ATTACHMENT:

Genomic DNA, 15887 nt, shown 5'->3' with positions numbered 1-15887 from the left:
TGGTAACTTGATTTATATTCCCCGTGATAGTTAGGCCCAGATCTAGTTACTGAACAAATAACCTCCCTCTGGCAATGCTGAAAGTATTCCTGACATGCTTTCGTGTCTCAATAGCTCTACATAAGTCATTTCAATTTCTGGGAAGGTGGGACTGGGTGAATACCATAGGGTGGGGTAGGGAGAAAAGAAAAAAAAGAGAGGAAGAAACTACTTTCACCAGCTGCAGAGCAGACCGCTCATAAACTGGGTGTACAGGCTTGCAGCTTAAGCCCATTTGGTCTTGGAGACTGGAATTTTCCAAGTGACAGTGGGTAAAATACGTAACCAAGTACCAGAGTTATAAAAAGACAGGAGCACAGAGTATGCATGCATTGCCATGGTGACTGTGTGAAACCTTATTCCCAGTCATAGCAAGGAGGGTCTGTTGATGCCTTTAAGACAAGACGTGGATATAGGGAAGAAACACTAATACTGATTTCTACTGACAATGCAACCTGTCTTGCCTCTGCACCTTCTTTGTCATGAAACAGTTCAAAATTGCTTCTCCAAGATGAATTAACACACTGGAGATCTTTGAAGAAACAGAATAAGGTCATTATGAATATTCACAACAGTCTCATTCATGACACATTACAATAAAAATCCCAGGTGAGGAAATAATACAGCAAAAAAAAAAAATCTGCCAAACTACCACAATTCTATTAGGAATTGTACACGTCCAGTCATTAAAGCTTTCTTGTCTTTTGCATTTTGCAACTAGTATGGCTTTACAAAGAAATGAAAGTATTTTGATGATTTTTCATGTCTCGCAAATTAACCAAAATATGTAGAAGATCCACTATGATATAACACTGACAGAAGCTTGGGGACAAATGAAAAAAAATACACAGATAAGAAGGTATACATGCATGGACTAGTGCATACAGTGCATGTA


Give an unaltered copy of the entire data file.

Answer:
Genomic DNA, 15887 nt, shown 5'->3' with positions numbered 1-15887 from the left:
TGGTAACTTGATTTATATTCCCCGTGATAGTTAGGCCCAGATCTAGTTACTGAACAAATAACCTCCCTCTGGCAATGCTGAAAGTATTCCTGACATGCTTTCGTGTCTCAATAGCTCTACATAAGTCATTTCAATTTCTGGGAAGGTGGGACTGGGTGAATACCATAGGGTGGGGTAGGGAGAAAAGAAAAAAAAGAGAGGAAGAAACTACTTTCACCAGCTGCAGAGCAGACCGCTCATAAACTGGGTGTACAGGCTTGCAGCTTAAGCCCATTTGGTCTTGGAGACTGGAATTTTCCAAGTGACAGTGGGTAAAATACGTAACCAAGTACCAGAGTTATAAAAAGACAGGAGCACAGAGTATGCATGCATTGCCATGGTGACTGTGTGAAACCTTATTCCCAGTCATAGCAAGGAGGGTCTGTTGATGCCTTTAAGACAAGACGTGGATATAGGGAAGAAACACTAATACTGATTTCTACTGACAATGCAACCTGTCTTGCCTCTGCACCTTCTTTGTCATGAAACAGTTCAAAATTGCTTCTCCAAGATGAATTAACACACTGGAGATCTTTGAAGAAACAGAATAAGGTCATTATGAATATTCACAACAGTCTCATTCATGACACATTACAATAAAAATCCCAGGTGAGGAAATAATACAGCAAAAAAAAAAAATCTGCCAAACTACCACAATTCTATTAGGAATTGTACACGTCCAGTCATTAAAGCTTTCTTGTCTTTTGCATTTTGCAACTAGTATGGCTTTACAAAGAAATGAAAGTATTTTGATGATTTTTCATGTCTCGCAAATTAACCAAAATATGTAGAAGATCCACTATGATATAACACTGACAGAAGCTTGGGGACAAATGAAAAAAAATACACAGATAAGAAGGTATACATGCATGGACTAGTGCATACAGTGCATGTA